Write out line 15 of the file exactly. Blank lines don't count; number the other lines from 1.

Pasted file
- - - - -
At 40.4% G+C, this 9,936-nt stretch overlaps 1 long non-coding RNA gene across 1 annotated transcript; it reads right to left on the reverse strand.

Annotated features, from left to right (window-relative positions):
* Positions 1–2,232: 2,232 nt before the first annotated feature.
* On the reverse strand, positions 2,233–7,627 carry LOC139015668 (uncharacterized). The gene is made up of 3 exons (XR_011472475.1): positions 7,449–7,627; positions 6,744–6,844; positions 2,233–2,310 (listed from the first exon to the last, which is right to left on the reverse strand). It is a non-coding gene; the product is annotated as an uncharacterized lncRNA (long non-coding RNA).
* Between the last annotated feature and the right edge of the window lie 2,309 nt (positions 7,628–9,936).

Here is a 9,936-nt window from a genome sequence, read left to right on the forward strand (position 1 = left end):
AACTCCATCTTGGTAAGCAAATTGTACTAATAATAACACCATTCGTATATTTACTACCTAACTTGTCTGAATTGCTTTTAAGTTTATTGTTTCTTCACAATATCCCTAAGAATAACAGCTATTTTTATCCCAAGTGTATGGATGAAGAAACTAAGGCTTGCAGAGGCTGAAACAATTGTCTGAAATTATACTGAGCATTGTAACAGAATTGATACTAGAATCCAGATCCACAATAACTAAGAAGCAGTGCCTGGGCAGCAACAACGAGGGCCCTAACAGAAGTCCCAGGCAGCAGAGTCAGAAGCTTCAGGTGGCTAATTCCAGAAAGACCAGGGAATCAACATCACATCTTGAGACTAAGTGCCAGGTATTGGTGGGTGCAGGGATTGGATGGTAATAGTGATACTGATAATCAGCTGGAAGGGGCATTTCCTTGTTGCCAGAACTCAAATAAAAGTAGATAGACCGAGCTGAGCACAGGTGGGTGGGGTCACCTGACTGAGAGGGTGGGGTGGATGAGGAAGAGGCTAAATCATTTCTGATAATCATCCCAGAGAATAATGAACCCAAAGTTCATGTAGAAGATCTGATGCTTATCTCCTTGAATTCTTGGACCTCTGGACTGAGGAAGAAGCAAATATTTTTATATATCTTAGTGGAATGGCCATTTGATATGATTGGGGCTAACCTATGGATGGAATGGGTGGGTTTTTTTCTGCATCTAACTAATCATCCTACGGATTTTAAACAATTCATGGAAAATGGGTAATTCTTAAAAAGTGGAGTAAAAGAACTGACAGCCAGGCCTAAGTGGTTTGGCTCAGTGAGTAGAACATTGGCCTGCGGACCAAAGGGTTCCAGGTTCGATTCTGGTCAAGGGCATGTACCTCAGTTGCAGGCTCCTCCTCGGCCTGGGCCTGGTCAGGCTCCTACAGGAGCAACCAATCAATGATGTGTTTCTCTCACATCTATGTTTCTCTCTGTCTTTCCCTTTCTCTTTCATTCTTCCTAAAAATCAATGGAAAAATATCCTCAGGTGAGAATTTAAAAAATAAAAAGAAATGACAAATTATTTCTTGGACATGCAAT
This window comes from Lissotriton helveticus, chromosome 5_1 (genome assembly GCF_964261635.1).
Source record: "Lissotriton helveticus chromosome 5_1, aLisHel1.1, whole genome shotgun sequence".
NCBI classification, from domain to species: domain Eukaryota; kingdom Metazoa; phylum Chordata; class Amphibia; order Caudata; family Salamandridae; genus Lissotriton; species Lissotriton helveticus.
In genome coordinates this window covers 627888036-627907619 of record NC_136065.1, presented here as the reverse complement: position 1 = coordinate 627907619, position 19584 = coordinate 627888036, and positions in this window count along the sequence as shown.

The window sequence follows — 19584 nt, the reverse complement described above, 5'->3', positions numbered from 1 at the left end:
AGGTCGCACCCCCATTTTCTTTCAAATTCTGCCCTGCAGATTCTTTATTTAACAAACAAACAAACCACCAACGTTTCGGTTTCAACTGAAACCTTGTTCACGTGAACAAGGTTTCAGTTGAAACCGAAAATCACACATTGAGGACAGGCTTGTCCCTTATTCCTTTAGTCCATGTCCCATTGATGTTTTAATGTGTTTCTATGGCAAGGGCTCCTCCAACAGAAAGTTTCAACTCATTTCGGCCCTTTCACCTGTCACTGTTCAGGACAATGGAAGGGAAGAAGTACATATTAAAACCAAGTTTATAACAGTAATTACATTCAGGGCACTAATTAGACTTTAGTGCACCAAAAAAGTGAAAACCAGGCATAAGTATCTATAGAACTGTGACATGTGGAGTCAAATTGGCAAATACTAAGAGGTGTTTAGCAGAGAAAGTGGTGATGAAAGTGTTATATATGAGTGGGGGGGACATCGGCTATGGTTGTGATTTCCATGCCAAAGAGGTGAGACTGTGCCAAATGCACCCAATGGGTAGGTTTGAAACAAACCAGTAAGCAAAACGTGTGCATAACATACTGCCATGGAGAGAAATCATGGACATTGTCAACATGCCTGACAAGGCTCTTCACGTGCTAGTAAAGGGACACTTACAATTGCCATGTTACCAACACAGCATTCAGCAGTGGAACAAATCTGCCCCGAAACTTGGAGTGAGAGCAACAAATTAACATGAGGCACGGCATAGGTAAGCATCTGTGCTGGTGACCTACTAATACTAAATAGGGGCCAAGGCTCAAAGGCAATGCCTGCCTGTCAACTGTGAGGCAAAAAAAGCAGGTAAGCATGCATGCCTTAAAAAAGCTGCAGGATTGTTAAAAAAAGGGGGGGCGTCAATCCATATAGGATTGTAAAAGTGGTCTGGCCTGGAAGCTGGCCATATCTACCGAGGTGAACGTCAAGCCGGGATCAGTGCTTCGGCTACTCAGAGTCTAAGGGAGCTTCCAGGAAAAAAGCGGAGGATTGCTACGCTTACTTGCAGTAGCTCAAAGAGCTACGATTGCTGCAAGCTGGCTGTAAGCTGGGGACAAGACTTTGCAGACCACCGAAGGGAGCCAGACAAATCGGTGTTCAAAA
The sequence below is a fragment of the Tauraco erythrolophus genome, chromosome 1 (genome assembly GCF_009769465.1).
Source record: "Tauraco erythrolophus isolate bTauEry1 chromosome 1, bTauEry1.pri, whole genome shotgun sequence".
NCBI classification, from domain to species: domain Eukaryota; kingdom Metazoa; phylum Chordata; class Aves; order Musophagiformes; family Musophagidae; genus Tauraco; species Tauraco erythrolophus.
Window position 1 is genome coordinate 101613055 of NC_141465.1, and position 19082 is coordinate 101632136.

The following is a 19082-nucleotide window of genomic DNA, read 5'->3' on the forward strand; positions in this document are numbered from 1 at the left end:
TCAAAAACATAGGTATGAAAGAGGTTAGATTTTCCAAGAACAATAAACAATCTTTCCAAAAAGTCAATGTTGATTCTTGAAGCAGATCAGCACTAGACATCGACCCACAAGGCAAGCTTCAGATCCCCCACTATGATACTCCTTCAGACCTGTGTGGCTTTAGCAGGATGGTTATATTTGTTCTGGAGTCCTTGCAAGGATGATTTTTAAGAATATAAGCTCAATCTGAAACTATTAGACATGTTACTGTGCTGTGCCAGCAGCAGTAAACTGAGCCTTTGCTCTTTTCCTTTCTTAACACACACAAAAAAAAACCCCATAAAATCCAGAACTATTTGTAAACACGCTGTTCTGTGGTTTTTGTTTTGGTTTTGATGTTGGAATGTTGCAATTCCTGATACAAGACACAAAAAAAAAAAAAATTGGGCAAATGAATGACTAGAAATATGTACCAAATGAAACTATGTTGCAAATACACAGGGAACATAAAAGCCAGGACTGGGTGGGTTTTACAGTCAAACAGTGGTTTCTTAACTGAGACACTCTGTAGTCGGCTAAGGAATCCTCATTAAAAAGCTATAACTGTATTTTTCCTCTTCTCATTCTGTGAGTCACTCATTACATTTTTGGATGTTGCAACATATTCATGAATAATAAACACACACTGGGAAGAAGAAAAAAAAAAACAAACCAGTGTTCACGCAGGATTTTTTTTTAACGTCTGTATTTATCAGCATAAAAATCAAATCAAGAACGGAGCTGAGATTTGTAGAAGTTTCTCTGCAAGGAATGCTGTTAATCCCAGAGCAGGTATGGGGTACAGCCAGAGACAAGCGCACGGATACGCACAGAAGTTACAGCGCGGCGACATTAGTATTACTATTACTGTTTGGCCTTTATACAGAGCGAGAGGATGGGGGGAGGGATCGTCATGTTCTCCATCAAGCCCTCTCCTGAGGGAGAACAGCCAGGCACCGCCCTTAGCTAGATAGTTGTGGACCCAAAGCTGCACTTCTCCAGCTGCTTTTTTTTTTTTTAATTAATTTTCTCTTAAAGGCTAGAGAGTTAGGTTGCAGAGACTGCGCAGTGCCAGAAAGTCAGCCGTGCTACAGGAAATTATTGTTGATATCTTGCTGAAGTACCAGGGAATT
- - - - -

Source record: "Tauraco erythrolophus isolate bTauEry1 chromosome 1, bTauEry1.pri, whole genome shotgun sequence".